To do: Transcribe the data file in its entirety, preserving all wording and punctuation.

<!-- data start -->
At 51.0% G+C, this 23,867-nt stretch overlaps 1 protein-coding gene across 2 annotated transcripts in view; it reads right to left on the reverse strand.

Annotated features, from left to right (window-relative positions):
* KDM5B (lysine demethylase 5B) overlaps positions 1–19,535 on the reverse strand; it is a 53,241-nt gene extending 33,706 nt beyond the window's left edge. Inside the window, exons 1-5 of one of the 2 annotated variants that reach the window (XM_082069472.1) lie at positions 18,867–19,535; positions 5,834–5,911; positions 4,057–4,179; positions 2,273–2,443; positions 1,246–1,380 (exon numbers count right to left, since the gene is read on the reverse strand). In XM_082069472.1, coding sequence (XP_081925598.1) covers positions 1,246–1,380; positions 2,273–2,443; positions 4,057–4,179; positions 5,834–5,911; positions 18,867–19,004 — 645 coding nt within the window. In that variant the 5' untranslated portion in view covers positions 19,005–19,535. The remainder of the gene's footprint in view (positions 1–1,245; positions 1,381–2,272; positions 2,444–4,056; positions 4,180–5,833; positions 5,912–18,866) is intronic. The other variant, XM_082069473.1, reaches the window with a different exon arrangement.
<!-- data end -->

At 51.0% G+C, this 23,867-nt stretch overlaps 1 protein-coding gene across 2 annotated transcripts in view; it reads right to left on the reverse strand.

Annotated features, from left to right (window-relative positions):
* KDM5B (lysine demethylase 5B) overlaps positions 1–19,535 on the reverse strand; it is a 53,241-nt gene extending 33,706 nt beyond the window's left edge. Inside the window, exons 1-5 of one of the 2 annotated variants that reach the window (XM_082069472.1) lie at positions 18,867–19,535; positions 5,834–5,911; positions 4,057–4,179; positions 2,273–2,443; positions 1,246–1,380 (exon numbers count right to left, since the gene is read on the reverse strand). In XM_082069472.1, coding sequence (XP_081925598.1) covers positions 1,246–1,380; positions 2,273–2,443; positions 4,057–4,179; positions 5,834–5,911; positions 18,867–19,004 — 645 coding nt within the window. In that variant the 5' untranslated portion in view covers positions 19,005–19,535. The remainder of the gene's footprint in view (positions 1–1,245; positions 1,381–2,272; positions 2,444–4,056; positions 4,180–5,833; positions 5,912–18,866) is intronic. The other variant, XM_082069473.1, reaches the window with a different exon arrangement.